SBP/SBVP Candidates: Imran Hyder and Sarah Abrams

Student Body President Candidate Imran Hyder (left) and Student Body Vice President Candidate Sarah Abrams (right). Student Body President Candidate Imran Hyder (left) and Student Body Vice President Candidate Sarah Abrams (right).

Imran Hyder, a junior majoring in economics, and Sarah Abrams, a first-year studying technical writing and communication, are running together for Student Body President and Vice President.

Hyder is currently the Student Body Vice President of Organizations (SBVPO), an elected role that involves approving and overseeing all student organizations on campus, and is also the president of the Sigma Chi fraternity. Sitting on committees like the University Student Advisory Council and Student Leadership Council, and also chairing the University Center Allocation Board (UCAB) and the Committee on Student Organizations (CoSO), Hyder has noticed over time that there were “more and more things” that “needed to be changed” within the student government.

Based on his experience with CoSO, Hyder has found that, “Student organizations are really the conduit between student government and individuals on campus.” Hyder continued, “I think using organizations as a way to kind of gauge the student population is definitely a good way to move forward,” explaining that he hopes to work as President to facilitate increased communication between student leadership and the administration.

As a first-year student, Abrams has experienced the university differently than those who began their studies pre-pandemic. “I've seen, firsthand, an entire grade of people who are having social troubles,” Abrams said, emphasizing that she would like to push for a “redo” of orientation when the university transitions back to in-person learning. Abrams is currently the co-director of new recognition for the CoSO, giving her experience in overseeing campus organizations. She’s also a PillBox Editor for The Tartan, is a member of the Kappa Alpha Theta sorority, and works social media for CMU Hillel. Abrams writes on the campaign site, “By combining my first-year perspective with Imran’s upperclassman experience, our ticket offers a unique blend between pre-pandemic tradition and post-pandemic prosperity.”

The pair’s platform lists “Transparency & Engagement,” “Student Life & Wellness,” “Diversity, Equity, & Inclusion,” and “Dining and Greek Life” as central issues. Hyder says that, if elected, his first priorities include “transparency and efficiency in student government, and making sure that the administration is more considerate of concerns that students have.” Mentioning issues that students have had with the employment of Richard Grenell, as well as recent Greek housing disputes, Hyder explained that there exists a disconnect between the administration and students and that he could facilitate better communication on these issues. “Acting as a voice of the campus would be my highest priority,” he said.

Abrams listed several policy positions as priorities: giving “student voices” a seat at the table on the Board of Trustees and on the Treasury Committee, DineXtra expansion, cross-campus standardization of remote testing protocols, and the creation of a Diversity, Equity, and Inclusion (DEI) Committee to serve as a direct link between the administration and students’ concerns.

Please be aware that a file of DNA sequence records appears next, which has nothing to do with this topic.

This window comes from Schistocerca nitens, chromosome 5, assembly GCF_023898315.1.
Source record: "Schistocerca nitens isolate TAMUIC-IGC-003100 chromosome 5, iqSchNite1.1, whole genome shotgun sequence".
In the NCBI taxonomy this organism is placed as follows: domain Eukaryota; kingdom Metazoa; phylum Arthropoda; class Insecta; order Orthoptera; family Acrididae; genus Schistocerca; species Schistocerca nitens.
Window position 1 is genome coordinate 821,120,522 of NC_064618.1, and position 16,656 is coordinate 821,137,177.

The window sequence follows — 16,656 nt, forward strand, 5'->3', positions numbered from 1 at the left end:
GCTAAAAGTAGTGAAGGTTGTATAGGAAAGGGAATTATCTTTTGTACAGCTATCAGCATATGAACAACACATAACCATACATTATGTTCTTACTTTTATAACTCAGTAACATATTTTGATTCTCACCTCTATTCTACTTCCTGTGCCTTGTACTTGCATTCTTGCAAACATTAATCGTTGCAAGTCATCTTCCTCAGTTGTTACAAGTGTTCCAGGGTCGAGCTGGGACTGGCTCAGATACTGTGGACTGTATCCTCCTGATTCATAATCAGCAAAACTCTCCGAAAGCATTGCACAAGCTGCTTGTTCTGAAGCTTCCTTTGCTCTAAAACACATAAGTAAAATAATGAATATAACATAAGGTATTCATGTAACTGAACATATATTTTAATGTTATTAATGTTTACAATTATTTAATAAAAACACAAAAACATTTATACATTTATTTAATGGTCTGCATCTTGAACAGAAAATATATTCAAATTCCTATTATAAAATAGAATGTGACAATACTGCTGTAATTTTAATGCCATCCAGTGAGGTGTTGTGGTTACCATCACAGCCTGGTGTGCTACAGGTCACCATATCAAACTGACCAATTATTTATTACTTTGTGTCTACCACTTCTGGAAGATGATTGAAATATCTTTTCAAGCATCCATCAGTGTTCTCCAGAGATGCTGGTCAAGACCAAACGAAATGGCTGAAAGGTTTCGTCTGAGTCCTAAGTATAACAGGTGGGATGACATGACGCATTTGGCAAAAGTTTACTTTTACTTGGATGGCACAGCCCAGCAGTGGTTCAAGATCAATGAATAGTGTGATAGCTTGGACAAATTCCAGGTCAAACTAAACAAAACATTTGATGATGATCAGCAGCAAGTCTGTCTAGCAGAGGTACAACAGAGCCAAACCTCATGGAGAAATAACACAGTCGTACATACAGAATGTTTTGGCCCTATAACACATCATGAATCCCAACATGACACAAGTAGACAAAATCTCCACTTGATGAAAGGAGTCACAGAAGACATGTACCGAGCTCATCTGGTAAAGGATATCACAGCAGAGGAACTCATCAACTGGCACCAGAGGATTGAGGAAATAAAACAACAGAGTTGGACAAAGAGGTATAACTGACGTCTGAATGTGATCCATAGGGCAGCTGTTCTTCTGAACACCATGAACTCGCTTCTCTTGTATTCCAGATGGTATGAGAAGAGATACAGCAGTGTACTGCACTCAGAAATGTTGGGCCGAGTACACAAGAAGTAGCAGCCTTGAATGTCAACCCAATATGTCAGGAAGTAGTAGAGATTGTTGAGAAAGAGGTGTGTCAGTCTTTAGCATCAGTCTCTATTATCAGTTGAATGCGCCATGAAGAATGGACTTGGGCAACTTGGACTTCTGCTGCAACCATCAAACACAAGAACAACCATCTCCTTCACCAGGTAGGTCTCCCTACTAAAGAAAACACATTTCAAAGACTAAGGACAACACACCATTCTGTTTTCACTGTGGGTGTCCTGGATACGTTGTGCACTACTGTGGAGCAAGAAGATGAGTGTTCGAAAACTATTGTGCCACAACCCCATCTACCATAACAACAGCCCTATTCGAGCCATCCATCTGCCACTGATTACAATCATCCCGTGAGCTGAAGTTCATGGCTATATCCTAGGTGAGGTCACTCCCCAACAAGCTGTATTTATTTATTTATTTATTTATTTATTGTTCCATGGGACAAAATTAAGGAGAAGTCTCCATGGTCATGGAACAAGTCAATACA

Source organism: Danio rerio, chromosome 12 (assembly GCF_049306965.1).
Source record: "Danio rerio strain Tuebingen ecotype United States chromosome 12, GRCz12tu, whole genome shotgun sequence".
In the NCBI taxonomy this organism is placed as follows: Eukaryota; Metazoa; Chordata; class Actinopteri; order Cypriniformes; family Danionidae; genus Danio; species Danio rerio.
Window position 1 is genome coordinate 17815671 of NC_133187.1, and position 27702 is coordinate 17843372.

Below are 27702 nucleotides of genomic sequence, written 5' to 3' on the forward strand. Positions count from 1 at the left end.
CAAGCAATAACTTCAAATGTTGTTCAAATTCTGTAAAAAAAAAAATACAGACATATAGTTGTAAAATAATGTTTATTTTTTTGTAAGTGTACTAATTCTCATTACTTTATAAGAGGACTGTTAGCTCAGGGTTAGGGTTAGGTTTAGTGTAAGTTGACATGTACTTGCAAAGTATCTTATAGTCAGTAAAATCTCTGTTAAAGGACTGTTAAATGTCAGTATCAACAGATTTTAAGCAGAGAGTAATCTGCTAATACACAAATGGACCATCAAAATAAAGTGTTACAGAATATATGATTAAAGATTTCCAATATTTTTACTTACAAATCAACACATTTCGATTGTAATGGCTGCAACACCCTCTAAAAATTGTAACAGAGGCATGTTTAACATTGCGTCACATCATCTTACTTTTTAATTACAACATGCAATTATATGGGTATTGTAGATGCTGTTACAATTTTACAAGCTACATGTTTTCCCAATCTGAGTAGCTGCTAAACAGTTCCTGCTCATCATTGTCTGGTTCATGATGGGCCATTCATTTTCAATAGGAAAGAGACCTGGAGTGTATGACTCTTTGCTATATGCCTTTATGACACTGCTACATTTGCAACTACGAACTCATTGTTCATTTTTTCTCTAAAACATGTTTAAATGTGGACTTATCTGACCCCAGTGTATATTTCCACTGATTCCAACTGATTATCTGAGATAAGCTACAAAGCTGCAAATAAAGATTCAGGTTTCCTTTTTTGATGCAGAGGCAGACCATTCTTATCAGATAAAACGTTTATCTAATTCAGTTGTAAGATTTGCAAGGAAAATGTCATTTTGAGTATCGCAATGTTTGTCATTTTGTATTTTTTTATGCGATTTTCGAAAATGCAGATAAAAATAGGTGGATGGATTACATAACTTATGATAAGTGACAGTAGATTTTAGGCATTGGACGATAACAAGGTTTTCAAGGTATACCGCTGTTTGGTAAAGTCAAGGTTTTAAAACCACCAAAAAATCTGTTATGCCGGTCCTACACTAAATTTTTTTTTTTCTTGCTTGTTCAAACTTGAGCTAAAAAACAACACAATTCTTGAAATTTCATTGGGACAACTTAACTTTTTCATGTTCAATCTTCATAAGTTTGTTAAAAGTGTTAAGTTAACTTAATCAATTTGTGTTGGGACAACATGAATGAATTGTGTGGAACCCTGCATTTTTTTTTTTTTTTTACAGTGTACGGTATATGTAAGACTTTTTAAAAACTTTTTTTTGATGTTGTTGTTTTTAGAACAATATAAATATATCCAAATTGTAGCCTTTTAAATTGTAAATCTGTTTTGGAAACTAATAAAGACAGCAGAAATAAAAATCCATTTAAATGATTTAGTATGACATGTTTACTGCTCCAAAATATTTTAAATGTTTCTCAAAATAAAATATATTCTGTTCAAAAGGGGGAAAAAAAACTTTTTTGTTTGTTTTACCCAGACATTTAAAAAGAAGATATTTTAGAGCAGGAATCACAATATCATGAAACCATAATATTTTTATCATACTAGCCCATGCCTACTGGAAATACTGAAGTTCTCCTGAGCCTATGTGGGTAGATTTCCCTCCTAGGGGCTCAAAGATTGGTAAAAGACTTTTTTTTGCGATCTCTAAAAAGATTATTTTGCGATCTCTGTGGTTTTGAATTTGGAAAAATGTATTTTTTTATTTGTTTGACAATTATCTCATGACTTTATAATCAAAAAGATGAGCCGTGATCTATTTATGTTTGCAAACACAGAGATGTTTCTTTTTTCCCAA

The Undergraduate Student Senate DEI Committee that they are proposing would gather feedback from the campus community to produce actionable items for the university to consider. Abrams says that this DEI committee, and communications that include action items, would be a “way better alternative” to the “empty emails” and “planned talks” that she says follow campus controversies. Hyder said that he hopes to increase collaboration between student organizations and the administration in the planning of campus discussions. They also want to create an Undergraduate Student Senate Committee on Student Life & Wellness, in collaboration with Counseling and Psychological Services (CaPS), to address concerns over student mental health.

Hyder says that they want to see things like the University Student Advisory Council, which currently seats administrators, professors, students, and alumni, “blown up to a much larger scale” by seating student organization leadership and increasing overall communication between administration and students.

Regarding student government transparency and engagement, Hyder and Abrams propose a new social media presence dedicated to hearing student feedback, and the use of weekly emails containing all student organization meetings.

“So many people are dissatisfied with the university,” Hyder said. “As long as me and Sarah are there,” Hyder continued, “we will constantly be there saying ‘this is what people want' [to the administration], and I think that's our largest obligation and our largest promise as a team.”

In a final message to voters, Abrams emphasized the importance of listening to the campus community. “Whatever it is,” she said, “we want to listen. We want to know about your CMU experience and what we can do to make it better.”

“If you feel like you're being treated unfairly on campus, or you feel like someone else is being treated unfairly on campus, if there's an injustice on campus, or something could be done better, you have a right to have your voice heard. And you have a right to have that problem fixed,” Abrams concluded.

The Hyder and Abrams campaign website can be found here.

Editor's Note: Sarah Abrams is a PillBox Editor for The Tartan. Hyder and Abrams were interviewed by Adam Tunnard, a contributing editor and former news editor for The Tartan who has not written in the PillBox section under Abrams.